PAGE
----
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‘He kept getting worse and worse’: Uvalde gunman developed morbid fascinations as family life deteriorated
Friends grew increasingly concerned about the behavior of an 18-year-old who gunned down at least 19 children and two teachers at a Texas elementary school, but they were still shocked to learn of his brutal actions.
Salvador Rolando Ramos shot and critically wounded his grandmother before going on a rampage at Robb Elementary School with weapons he legally purchased this month, just after turning 18 years old, before he was fatally shot by police, and former friends struggled to process the news after the shooter's identity went public, reported the Washington Post.
“I couldn’t even think, I couldn’t even talk to anyone," said Stephen Garcia, who had been Ramos' best friend in eighth grade. "I just walked out of class, really upset, you know, bawling my eyes out, because I never expected him to hurt people.”
“I think he needed mental help," Garcia added, "and more closure with his family, and love.”
Ramos was frequently bullied by classmates for his stutter and pronounced lisp, said Garcia, who moved to another part of Texas when his mother relocated for her job.
“He just started being a different person,” Garcia said. “He kept getting worse and worse, and I don’t even know.”
Ramos dropped out of school, started wearing all black clothing and military boots, and longtime friend Santos Valdez Jr. noticed similar changes, such as the time he showed up to a park to play basketball with cuts all over his face, which he initially blamed on a cat.
“Then he told me the truth, that he’d cut up his face with knives over and over and over,” Valdez said. “I was like, ‘You’re crazy, bro, why would you do that?’”
Ramos told him he'd done it for fun, and Valdez said Ramos drove around sometimes at night with another friend and shot at random people with a BB gun and egged cars, and he started posting photos of automatic rifles on social media -- including a pair posted four days ago -- and accounts of his troubled home life.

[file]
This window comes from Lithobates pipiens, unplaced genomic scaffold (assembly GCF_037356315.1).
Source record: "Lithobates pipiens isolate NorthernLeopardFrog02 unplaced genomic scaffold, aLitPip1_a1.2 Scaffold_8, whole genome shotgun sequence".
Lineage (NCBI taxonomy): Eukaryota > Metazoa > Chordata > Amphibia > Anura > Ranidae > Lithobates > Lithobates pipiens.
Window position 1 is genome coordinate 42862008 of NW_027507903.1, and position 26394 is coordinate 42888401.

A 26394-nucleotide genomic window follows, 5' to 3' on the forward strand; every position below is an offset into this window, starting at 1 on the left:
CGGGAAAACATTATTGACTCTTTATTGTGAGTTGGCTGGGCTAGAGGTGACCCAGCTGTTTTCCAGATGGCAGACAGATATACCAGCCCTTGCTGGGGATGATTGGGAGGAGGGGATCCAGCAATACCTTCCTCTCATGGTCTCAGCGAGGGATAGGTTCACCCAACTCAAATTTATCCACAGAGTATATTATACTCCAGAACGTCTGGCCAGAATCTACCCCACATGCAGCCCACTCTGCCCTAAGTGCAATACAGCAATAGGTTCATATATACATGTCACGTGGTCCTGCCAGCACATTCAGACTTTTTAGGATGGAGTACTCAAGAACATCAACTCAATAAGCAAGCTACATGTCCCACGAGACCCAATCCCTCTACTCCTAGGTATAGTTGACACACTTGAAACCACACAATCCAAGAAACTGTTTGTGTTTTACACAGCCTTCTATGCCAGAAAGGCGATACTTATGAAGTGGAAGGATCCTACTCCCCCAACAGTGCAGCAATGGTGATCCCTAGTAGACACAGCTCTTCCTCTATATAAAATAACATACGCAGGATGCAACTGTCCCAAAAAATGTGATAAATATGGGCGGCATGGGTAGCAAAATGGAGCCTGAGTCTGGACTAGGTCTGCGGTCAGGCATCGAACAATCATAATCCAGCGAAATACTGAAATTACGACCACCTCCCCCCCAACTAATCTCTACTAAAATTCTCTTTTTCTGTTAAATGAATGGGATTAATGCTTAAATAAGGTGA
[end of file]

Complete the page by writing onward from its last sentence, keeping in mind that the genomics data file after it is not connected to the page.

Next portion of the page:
“He posted videos on his Instagram where the cops were there and he’d call his mom a b*tch and say she wanted to kick him out,” said classmate Nadia Reyes. “He’d be screaming and talking to his mom really aggressively.”
Multiple individuals close to the family, including Reyes, told the newspaper that Ramos' mother used drugs, and he had moved to his grandmother's home several months ago, and the grandmother was in the process of evicting the mother from a home that she rented to her.
Police suspect a fire that broke out at a Wyoming abortion clinic was intentionally set, the Casper Star Tribune reports.
The blaze was ignited at around 4am at the Wellspring Health Access in Casper.
"This was intentional," Wellspring founder Julie Burkhart told the Star-Tribune, adding that it's uncertain if the fire will delay the clinic's opening date.
"This world seems to be encased in violence," she added.
A witness told police that they saw someone running away from the building around the time the fire started.
Wellspring announced it would open the clinic this past April, which would have made it just the second location in the entire state to offer abortions, and the first to offer surgical abortions.
This has made it a magnet for anti-abortion demonstrators in the area, although those demonstrations against the clinic had remained peaceful.
The suspected arson at the clinic comes as the United States Supreme Court is poised to overturn decades of legal precedent by reversing the landmark 1973 Roe v. Wade decision that made getting an abortion a legal right in the United States.
A leaked draft of the opinion, authored by Justice Samuel Alito, reportedly has the support of five Supreme Court justices.
Uvalde Massacre Reignites National Gun Control Debate | RawStory.TV Uvalde Massacre Reignites National Gun Control Debate | RawStory.TV